No-Shows and Early Exits Plague U.S. National Indoor Tennis Championships

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Marin Cilic
  • Marin Cilic
It's gotten predictable year after year: The players will hit harder, the serves will be faster, and several big names in the program either won't show up or will make an early exit, pleading injury.

John Isner, Tommy Haas, Mardy Fish, and Fernando Verdasco are among the missing this weekend. Fish pulled out before the tournament started, Verdasco came to Memphis long enough to pose for a few pre-tournament pictures, Isner bailed out of the doubles after losing in straight sets in singles in the first round, and Haas, a former champion, pulled out Thursday night before his second-round singles match, which would not have started until nearly 11 p.m. The field was touted as "the very best in history." On paper, maybe it was. Having "11 of the top 30 men in the world" doesn't mean much if half of them don't play or lose in the early rounds.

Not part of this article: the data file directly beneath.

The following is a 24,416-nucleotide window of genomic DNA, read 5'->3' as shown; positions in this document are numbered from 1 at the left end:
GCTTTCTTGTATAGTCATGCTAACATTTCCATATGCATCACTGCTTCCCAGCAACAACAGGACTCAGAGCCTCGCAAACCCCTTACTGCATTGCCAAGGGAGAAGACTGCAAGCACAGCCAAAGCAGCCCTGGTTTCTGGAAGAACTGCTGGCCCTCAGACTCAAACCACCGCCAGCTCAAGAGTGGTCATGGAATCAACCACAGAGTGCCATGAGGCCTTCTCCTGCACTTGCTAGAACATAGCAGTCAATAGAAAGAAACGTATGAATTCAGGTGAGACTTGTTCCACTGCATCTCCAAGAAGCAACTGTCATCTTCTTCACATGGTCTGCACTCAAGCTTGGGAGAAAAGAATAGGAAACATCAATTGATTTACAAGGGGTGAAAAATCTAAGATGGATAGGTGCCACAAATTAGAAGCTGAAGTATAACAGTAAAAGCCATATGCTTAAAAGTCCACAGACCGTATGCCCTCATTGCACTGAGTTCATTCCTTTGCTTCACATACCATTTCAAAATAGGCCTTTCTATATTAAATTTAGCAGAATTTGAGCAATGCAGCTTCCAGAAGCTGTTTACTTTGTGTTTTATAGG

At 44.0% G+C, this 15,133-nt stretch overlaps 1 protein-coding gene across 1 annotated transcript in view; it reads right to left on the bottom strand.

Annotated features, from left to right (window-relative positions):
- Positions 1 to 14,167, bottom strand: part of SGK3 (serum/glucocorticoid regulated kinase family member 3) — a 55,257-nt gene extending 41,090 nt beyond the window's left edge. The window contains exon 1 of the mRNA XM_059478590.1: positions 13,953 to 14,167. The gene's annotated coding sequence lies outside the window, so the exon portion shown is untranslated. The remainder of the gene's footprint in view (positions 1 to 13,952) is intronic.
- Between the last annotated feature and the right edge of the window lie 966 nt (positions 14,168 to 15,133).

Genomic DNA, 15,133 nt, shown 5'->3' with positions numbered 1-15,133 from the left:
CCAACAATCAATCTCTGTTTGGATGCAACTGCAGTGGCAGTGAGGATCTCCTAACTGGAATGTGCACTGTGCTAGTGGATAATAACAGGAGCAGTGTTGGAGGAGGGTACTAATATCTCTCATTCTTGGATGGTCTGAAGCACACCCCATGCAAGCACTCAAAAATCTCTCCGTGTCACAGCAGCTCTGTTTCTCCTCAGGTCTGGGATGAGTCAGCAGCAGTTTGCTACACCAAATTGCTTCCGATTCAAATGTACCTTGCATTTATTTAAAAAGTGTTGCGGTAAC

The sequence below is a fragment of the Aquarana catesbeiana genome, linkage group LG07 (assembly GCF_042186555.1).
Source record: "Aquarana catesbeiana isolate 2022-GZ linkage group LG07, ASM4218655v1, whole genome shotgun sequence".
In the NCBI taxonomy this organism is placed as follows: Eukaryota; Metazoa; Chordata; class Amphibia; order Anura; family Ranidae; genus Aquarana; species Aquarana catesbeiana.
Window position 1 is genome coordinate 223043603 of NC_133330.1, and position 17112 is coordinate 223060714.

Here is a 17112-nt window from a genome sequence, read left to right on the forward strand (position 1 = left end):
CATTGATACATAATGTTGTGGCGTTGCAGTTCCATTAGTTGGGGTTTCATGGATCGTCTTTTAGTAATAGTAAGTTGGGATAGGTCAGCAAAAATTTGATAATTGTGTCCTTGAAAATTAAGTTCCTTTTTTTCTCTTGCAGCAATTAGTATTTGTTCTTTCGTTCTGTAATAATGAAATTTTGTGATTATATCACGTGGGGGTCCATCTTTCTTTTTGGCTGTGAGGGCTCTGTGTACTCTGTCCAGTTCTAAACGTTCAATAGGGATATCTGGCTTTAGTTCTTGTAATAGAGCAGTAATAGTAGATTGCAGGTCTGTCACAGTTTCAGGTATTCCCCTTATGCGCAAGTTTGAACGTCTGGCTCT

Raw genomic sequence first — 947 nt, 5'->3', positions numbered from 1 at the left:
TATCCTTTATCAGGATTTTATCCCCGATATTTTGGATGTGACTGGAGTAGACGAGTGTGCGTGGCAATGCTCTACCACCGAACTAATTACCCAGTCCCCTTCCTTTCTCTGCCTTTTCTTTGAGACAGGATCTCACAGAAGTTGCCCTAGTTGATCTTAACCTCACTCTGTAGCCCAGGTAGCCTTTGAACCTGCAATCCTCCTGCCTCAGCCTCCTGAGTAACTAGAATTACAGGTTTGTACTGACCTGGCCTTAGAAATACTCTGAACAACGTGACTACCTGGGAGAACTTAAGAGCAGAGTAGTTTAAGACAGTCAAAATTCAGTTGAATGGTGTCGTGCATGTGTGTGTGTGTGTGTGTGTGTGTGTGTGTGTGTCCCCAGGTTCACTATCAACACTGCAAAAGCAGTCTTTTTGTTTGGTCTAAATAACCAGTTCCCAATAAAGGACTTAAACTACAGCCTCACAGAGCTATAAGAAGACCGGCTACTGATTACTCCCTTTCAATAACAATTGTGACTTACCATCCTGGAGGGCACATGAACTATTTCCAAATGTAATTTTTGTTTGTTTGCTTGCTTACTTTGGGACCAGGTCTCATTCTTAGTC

Also gone are former runner-up Milos Raonic and 2010 champion Sam Querrey, high seeds who lost on the court. Raonic looked unbeatable at times against young Jack Sock, serving four aces or near aces in one game, before hitting a double fault and three easy forehands into the net in his next service game and eventually losing in three sets. Sock, sliding along the baseline like Novak Djokovic and tearing the soles of his shoes apart in the process, came back Thursday night to beat his doubles partner James Blake, who looked at times like the Great American Tennis Hope he was ten years ago. Also living up to their billing were brothers Mike and Bob Bryan, who crushed Haas and his partner 6-1, 6-1 in the opening round and played music in the Racquet Club Pub the next night.

But a doubles team, even one as consistently good as the Bryans, can't carry an ATP tennis tournament in Memphis in February in a stadium with 4,000 seats and two side courts. Neither can the women's tournament, which is sponsorless this year and features semifinal match-ups that leave even hard-core fans scratching their heads even as they marvel at the caliber of play. Recognizable names are what sells, and, unfortunately, this tournament has been jinxed much too often. First prize for the men is $291,800, and for the women $40,000. If top-seed Marin Cilic is upset, as he nearly was this week when he faced several match points, the finals could be a "who's that?" event.

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